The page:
The major focus for LifeTime WeightLoss is just that; lifetime weight loss. We don’t promote gimmicks. We don’t promote processed diet food. We don’t make promises that weight loss will be easy because it isn’t. Once you’ve made the commitment to live a different life than the majority of people, you can develop the kind of health and fitness that in today’s world is the exception, not the rule.

When you’re ready to lose weight, you’ll get rid of excuses that can hold you back, you’ll prioritize your lifestyle habits like sleep and stress management, and you’ll focus on eating what your body needs instead of what your friends, co-workers or other family members want you to eat. Finally, when you’re ready to lose weight, you’ll begin surrounding yourself with people on a similar path toward health.

To achieve long-term health and ideal body composition, you have to get your head in the right spot. You have to be ready.

Share your thoughts or ask questions below.

Written by Tom Nikkola - Director of Nutrition & Weight Management

This article is not intended for the treatment or prevention of disease, nor as a substitute for medical treatment, nor as an alternative to medical advice. Use of recommendations in this and other articles is at the choice and risk of the reader.

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Reader Comments (15)

Thanks for writing this, this comes at a good time for me. I need to keep being reminded weight loss is not a simple calories in- calories out formula. I have lost more than 80 pounds in the last year but I still have about 60 more to go, and my loss has gotten much slower and it's really frustrating. Gotta keep tracking for sure, because those little "here and there's" totally sabotage me (coffee shop brownies, I'm looking at you!). I'm actually trying now to train a little less, like this morning normally I would do an hour on the treadmill and then my weights routine, burning like 900 calories, but I don't know if I eat enough to do that without shocking my metabolism. I only lost one pound in the last week, and even though part of me "knows" that's a safe healthy weight loss, I'm still programmed to want it to be so much more with how hard I feel I'm working.

March 17, 2012 | Unregistered CommenterShelley

I am trying to make better, healthier food choices, but I am so exhausted all the time and I want something sweet at least once a day. I know if I could get control of that "want," I could lose the weight. And, I KNOW it is not a physical want, but a psychological want. My skewed mentality is that I "deserve" a sweet treat for all the stress I go through all the time, but I know that just derails my efforts to gain better health and lose weight. Sugar is BAD in any form, but I just can't stay away from it. I've been using coconut oil for cooking and for my dry skin, and exercising for 15 minutes about two to three times per week on a rebounder while holding hand weights. I have also been taking Krill oil for about a month. I use Stevia most of the time, but sometimes I cave in to cane sugar or coconut sugar. My blood sugar readings are better, closer to "normal," and my ankles and calves don't swell as often. Since January of this year, I have lost 19 pounds, but then my weight can fluctuate about 4 pounds either way every morning when I weigh myself. Very discouraging. My next mini-goal is to get under 200 lbs. I want to be down to 170 by the end of May (my next doctor's appointment). My goal at that time is for her to tell me I am no longer diabetic, no longer need blood pressure, diabetes, or cholesterol medicine. I am dirt poor and cannot afford a bunch of tests. I wish someone would just tell me exactly what to eat, how much, and then I could do it. Any help anyone can offer me would be greatly appreciated. Thanks.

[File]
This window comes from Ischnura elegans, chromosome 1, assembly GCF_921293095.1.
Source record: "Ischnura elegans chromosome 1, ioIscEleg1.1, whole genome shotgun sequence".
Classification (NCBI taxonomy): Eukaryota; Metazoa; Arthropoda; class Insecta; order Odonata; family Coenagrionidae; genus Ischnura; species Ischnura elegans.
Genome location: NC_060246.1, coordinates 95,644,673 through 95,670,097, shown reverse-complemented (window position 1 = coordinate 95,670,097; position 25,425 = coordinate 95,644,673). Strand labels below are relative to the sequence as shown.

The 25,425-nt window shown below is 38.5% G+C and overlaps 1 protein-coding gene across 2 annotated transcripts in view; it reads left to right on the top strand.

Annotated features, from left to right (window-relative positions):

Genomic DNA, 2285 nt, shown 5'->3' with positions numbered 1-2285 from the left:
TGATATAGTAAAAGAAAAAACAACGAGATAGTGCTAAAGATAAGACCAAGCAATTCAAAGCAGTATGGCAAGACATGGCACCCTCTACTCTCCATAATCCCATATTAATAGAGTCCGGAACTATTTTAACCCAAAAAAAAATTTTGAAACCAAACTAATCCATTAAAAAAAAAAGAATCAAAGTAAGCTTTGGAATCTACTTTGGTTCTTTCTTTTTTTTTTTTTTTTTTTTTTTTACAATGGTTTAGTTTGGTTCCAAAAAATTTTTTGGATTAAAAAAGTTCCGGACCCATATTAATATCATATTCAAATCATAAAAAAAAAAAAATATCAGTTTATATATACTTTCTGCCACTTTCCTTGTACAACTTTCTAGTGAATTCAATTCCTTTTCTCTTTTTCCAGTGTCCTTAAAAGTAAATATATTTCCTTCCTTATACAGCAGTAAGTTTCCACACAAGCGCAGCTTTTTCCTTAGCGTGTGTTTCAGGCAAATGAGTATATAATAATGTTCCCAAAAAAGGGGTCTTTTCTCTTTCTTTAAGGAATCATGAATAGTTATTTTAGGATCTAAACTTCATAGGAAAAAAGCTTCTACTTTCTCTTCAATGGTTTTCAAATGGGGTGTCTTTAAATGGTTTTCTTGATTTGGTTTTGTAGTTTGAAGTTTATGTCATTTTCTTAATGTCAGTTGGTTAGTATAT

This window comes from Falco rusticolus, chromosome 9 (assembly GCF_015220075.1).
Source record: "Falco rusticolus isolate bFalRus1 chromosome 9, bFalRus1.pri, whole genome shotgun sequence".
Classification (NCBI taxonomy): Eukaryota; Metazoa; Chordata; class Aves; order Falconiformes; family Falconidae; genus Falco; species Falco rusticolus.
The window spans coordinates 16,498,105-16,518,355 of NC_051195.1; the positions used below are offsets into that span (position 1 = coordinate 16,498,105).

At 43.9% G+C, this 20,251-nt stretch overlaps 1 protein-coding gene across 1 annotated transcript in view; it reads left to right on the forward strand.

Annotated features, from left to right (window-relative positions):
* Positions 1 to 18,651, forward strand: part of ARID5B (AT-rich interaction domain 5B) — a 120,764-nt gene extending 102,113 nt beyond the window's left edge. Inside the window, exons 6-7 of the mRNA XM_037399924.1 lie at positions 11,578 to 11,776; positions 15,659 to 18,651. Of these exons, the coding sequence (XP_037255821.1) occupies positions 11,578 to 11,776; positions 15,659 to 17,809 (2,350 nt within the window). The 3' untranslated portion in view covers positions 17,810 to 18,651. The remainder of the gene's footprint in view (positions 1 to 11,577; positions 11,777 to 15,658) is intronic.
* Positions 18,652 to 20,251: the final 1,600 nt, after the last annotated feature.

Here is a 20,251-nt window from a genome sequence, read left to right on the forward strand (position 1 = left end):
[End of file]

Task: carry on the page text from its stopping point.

March 17, 2012 | Unregistered CommenterHeather

@Shelley: Congrats on your weight loss over the past year. That's outstanding. You'll have plateaus from time to time, but if you get stuck and feel like your nutrition and exercise are spot on, be sure to connect with a fitness professional and get some additional lab testing done. It's also worth keeping in mind, what helps people lose an initial amount of weight may not keep things going long-term. For some people, simply cutting back on junk food or sugary beverages helps them lose weight in the beginning. As time goes on, you may need to get closer to an ideal nutrition plan as opposed to just "better" choices. Good luck, and feel free to ask more questions on the site here or on our Facebook fan page.

@Heather: Nice job on your weight loss so far this year. It sounds like you might still have some regular cravings. Getting enough protein and vegetables with every meal can help. If you didn't have a chance to read it, I'd recommend reading the "The Healthy Way of Life Food Pyramid." It's a good guide to help you understand what to focus on with your nutrition. There is not perfect diet for each individual, but starting with some of the basics can help most people get a long way toward a more ideal weight and better health. Good luck!

March 17, 2012 | Unregistered CommenterTom Nikkola